Invasive Species Program

Invasive species are an international problem and have already cost our state millions of dollars. They adversely affect the habitats they invade by displacing native species, disrupting ecosystems and damaging commercial and natural resources.  Huron Pines’ Invasive Species Program is centered around an early detection and rapid response approach to control the spread of invasive species. Early detection-rapid response is just what it sounds like: we find invasive species as soon as they begin to invade an area and manage them before they become a destructive, expensive problem. Northeast Michigan’s natural resources are known for their high quality, and our goal is to keep them that way. As the lead organization for the Northeast Michigan Cooperative Weed Management Area (CWMA), we inventory and manage invasive species while providing a framework for partner collaboration and education.

For more information about our invasive species program contact John Frye, Habitat Project Manager,, (989) 448-2293 ext. 17

Invasive Species Treatment Survey – Landowner Questionnaire

Landowners are encourage to print, fill out and mail this questionnaire to Huron Pines if you believe you have phragmites or another invasive species on your property that needs to be treated to prevent its spread.

Tackle Invasive Species in Alpena with the Huron Pines Frog-Bit Challenge

Fight the spread of invasive European frog-bit. This hands on, community-led environmental restoration project runs until September 15, 2018 with the goal of pulling 5,000 pounds of frog-bit from the Alpena Wildlife Sanctuary and Fletcher Pond to keep it from spreading into other inland waterways or along the Lake Huron coast.

Invasive frog-bit can form dense mats and can crowd out native plants, reducing the food and habitat available for native fish and birds and making swimming and boating unsafe.

How You Can Get Involved in the Frog-Bit Challenge

Volunteer Days
Join us for volunteer days throughout the summer. Each volunteer day will begin at 9am. Please email Ben Bravo, to receive updated information on the meeting location for each event date.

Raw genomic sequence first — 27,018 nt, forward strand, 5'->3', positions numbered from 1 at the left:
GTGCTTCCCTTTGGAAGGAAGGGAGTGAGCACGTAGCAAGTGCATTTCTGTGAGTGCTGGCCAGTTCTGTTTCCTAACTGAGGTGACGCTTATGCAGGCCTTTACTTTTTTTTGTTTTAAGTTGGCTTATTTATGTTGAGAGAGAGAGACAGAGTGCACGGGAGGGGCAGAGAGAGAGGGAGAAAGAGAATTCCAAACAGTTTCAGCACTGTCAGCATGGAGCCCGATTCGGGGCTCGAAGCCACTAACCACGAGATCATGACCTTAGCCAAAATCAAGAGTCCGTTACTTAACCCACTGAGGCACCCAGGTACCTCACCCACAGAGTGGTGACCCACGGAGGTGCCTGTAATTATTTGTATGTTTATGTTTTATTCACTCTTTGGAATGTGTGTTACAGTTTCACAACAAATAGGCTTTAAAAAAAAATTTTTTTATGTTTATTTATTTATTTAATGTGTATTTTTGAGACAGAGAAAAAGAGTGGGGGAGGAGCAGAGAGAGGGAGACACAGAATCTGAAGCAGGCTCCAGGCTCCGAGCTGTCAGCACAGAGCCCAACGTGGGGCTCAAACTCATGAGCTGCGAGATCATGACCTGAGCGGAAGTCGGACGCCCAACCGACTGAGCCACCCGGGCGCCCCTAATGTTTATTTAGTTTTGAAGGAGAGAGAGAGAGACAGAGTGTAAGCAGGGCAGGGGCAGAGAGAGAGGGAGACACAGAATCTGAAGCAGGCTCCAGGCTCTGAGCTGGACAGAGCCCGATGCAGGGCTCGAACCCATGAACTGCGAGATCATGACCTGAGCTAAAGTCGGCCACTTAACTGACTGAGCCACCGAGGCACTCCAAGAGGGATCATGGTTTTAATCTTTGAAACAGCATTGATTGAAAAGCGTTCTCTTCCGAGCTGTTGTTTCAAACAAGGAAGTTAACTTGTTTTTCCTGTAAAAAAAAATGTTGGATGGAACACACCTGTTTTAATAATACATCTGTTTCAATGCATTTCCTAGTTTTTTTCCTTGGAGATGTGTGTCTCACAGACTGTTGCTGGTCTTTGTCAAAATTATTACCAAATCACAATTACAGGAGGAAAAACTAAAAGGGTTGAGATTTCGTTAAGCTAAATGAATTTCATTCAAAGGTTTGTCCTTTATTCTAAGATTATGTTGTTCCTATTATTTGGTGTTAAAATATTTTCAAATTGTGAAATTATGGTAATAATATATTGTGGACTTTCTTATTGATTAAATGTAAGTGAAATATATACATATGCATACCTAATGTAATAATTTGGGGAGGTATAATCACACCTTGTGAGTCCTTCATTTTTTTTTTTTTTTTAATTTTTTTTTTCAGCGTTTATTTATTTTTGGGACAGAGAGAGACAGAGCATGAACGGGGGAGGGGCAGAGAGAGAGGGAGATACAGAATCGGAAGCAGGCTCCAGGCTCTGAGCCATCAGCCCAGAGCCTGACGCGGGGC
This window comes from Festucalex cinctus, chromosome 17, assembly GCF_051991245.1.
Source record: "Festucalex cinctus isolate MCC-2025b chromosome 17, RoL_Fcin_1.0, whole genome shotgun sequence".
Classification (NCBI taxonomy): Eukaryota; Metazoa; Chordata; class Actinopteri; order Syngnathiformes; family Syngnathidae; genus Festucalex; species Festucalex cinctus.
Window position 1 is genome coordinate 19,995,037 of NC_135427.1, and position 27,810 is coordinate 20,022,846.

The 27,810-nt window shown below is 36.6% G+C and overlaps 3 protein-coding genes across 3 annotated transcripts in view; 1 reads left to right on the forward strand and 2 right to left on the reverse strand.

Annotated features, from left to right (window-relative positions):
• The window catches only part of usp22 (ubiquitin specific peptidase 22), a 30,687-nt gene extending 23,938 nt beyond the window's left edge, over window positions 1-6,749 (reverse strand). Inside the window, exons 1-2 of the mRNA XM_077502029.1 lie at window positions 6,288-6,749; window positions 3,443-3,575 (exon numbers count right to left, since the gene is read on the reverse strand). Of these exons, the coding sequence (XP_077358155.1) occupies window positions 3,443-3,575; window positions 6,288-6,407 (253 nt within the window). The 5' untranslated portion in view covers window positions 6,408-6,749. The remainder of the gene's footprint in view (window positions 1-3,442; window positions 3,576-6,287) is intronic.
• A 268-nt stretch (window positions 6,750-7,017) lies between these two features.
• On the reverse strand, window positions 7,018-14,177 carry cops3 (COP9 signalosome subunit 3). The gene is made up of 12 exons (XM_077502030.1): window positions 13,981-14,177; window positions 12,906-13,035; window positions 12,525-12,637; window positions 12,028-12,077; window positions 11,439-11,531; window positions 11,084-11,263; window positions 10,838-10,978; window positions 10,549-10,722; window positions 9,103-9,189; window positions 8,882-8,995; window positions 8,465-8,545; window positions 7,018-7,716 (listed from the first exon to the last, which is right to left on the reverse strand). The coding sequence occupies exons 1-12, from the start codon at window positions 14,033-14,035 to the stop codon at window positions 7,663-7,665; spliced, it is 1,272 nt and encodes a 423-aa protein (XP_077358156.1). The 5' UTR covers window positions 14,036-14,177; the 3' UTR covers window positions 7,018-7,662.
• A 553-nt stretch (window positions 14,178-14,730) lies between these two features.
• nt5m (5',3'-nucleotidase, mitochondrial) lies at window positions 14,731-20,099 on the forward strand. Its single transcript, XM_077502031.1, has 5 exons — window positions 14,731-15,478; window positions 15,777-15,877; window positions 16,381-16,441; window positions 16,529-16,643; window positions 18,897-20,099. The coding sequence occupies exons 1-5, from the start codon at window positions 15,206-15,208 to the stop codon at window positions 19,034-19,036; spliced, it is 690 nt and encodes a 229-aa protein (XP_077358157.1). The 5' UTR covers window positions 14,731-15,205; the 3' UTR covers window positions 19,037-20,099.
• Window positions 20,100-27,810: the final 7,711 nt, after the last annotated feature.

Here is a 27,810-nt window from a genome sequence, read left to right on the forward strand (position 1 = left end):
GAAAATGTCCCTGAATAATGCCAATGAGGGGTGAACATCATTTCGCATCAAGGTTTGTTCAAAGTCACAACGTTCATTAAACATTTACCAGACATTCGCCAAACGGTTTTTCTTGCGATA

• June 22
  • July 14
  • August 4

Pull on Your Own

What You’ll Need 

  • Bucket with holes (to collect frog-bit and let the excess water drain)
  • Rake or other tool (to pull frog-bit from a boat or shore)
  • Garbage bags, 42-55 gallon
  • Kayak/canoe and life-vest (to reach frog-bit out in the water)
  • Portable bathroom scale (to weight frog-bit)
  • GPS unit or smart-phone with GPS
  • Camera
  • Instructions and Maps
  • Data Collection Table

Pulling and Data Collection

  1. Pull frog-bit from Alpena Wildlife Sanctuary or Fletcher Pond. This can be completed from a boat, dock or shore.
  2. Take a photo of the patch before you start pulling frog-bit into your bucket.
  3. Record the GPS coordinates of the frog-bit patch with your phone or GPS unit.
  4. Pull frog-bit and place it in your bucket.
  5. Allow water to drain (Huron Pines buckets have holes in the bottom).
  6. Place frog-bit into black plastic garbage bags.
  7. Weigh frog-bit on a scale or make your best guess. One full bag equals roughly 50 pounds of frog-bit.
  8. Complete the Frog-Bit Challenge Data Collection Table or use the online form at
  9. Dispose of your garbage bag(s) in trash bins (NOT lawn bags or anywhere they could be mistaken for yard waste).

Submitting Data to Huron Pines

Submit your data to Ben Bravo at Huron Pines via email, phone or online form no later than September 15, 2018.

The Frog-Bit Challenge is supported by the City of Alpena and Huron Pines in partnership with the Northeast Michigan Cooperative Weed Management Area, Michigan Invasive Species Grant Program, U.S. Fish & Wildlife Service, Eagle Creek Renewable Energy, Alpena Wildlife Sanctuary, Besser Foundation, Thunder Bay National Marine Sanctuary, Thunder Bay Audubon Society and Northeast Michigan Great Lakes Stewardship Initiative.

More Information on Frog-bit


 Join Our CWMA Partnership

Since 2009, Huron Pines has coordinated the Northeast Michigan Cooperative Weed Management Area, a partnership focused on stopping the spread of invasive species in the region. To help us strengthen the partnership and make sure that limited funding and time go to the most important projects regionally, we’re asking for more active participants to join us in raising awareness and fighting invasive species. Learn more about what our CWMA does and how you benefit from participation, then sign on to our agreement below. Your input matters.

2016 Program Update
CWMA Partner Benefits
Northeast Michigan Cooperative Weed Management Area Partnership Agreement
2017 Priorities and Strategies

Invasive Species Resources

Become a citizen scientist!
Fact sheets for common and emerging Northeast Michigan invasives

Michigan Invasive Species Coalition
Great Lakes Phragmites Collaborative

MISC forums


Project Funders

Michigan Invasive Species Grant Program
National Fish and Wildlife Foundation – Sustain Our Great Lakes
U.S. Environmental Protection Agency – Great Lakes Restoration Initiative
U.S. Forest Service
U.S. Fish & Wildlife Service
Eagle Creek Renewable Energy
Besser Foundation
Alpena Wildlife Sanctuary
Individual Donors